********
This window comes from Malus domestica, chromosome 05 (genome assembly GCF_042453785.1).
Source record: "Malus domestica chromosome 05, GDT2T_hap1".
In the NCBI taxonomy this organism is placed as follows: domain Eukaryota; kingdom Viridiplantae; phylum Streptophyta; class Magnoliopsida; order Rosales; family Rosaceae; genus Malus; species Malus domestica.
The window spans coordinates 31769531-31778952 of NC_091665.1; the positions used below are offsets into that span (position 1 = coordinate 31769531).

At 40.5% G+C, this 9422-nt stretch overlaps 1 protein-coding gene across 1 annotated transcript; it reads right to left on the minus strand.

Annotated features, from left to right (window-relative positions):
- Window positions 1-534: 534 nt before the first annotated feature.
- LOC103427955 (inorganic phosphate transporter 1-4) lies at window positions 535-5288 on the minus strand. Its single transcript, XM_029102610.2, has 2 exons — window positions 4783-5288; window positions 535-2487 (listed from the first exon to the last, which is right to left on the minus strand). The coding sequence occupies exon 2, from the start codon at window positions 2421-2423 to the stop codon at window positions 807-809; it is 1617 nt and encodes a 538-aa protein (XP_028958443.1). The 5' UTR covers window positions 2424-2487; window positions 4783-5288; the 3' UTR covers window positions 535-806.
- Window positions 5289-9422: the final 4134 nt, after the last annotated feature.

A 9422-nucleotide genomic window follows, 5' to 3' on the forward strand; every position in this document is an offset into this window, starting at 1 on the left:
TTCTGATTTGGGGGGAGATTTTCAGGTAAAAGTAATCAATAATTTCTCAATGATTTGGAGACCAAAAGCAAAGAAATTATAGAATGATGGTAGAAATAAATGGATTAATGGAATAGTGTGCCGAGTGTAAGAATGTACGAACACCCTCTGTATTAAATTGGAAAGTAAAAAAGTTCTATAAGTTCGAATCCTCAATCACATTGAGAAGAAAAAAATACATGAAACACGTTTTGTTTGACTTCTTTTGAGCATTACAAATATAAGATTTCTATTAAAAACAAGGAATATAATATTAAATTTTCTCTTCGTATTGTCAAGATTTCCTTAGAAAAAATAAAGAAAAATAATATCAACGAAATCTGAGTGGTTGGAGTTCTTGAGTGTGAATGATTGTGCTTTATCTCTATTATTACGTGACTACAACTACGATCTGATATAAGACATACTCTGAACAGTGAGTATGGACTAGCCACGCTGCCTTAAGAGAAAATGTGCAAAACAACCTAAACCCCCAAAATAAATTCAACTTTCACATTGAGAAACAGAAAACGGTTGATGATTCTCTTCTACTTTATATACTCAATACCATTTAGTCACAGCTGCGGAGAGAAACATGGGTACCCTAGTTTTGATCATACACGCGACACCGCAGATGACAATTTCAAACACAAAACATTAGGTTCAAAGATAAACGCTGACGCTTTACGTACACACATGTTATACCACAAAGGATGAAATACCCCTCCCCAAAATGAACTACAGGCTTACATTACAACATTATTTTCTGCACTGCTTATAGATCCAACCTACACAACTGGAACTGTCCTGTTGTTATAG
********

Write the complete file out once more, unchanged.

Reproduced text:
This window comes from Malus domestica, chromosome 05 (genome assembly GCF_042453785.1).
Source record: "Malus domestica chromosome 05, GDT2T_hap1".
In the NCBI taxonomy this organism is placed as follows: domain Eukaryota; kingdom Viridiplantae; phylum Streptophyta; class Magnoliopsida; order Rosales; family Rosaceae; genus Malus; species Malus domestica.
The window spans coordinates 31769531-31778952 of NC_091665.1; the positions used below are offsets into that span (position 1 = coordinate 31769531).

At 40.5% G+C, this 9422-nt stretch overlaps 1 protein-coding gene across 1 annotated transcript; it reads right to left on the minus strand.

Annotated features, from left to right (window-relative positions):
- Window positions 1-534: 534 nt before the first annotated feature.
- LOC103427955 (inorganic phosphate transporter 1-4) lies at window positions 535-5288 on the minus strand. Its single transcript, XM_029102610.2, has 2 exons — window positions 4783-5288; window positions 535-2487 (listed from the first exon to the last, which is right to left on the minus strand). The coding sequence occupies exon 2, from the start codon at window positions 2421-2423 to the stop codon at window positions 807-809; it is 1617 nt and encodes a 538-aa protein (XP_028958443.1). The 5' UTR covers window positions 2424-2487; window positions 4783-5288; the 3' UTR covers window positions 535-806.
- Window positions 5289-9422: the final 4134 nt, after the last annotated feature.

A 9422-nucleotide genomic window follows, 5' to 3' on the forward strand; every position in this document is an offset into this window, starting at 1 on the left:
TTCTGATTTGGGGGGAGATTTTCAGGTAAAAGTAATCAATAATTTCTCAATGATTTGGAGACCAAAAGCAAAGAAATTATAGAATGATGGTAGAAATAAATGGATTAATGGAATAGTGTGCCGAGTGTAAGAATGTACGAACACCCTCTGTATTAAATTGGAAAGTAAAAAAGTTCTATAAGTTCGAATCCTCAATCACATTGAGAAGAAAAAAATACATGAAACACGTTTTGTTTGACTTCTTTTGAGCATTACAAATATAAGATTTCTATTAAAAACAAGGAATATAATATTAAATTTTCTCTTCGTATTGTCAAGATTTCCTTAGAAAAAATAAAGAAAAATAATATCAACGAAATCTGAGTGGTTGGAGTTCTTGAGTGTGAATGATTGTGCTTTATCTCTATTATTACGTGACTACAACTACGATCTGATATAAGACATACTCTGAACAGTGAGTATGGACTAGCCACGCTGCCTTAAGAGAAAATGTGCAAAACAACCTAAACCCCCAAAATAAATTCAACTTTCACATTGAGAAACAGAAAACGGTTGATGATTCTCTTCTACTTTATATACTCAATACCATTTAGTCACAGCTGCGGAGAGAAACATGGGTACCCTAGTTTTGATCATACACGCGACACCGCAGATGACAATTTCAAACACAAAACATTAGGTTCAAAGATAAACGCTGACGCTTTACGTACACACATGTTATACCACAAAGGATGAAATACCCCTCCCCAAAATGAACTACAGGCTTACATTACAACATTATTTTCTGCACTGCTTATAGATCCAACCTACACAACTGGAACTGTCCTGTTGTTATAG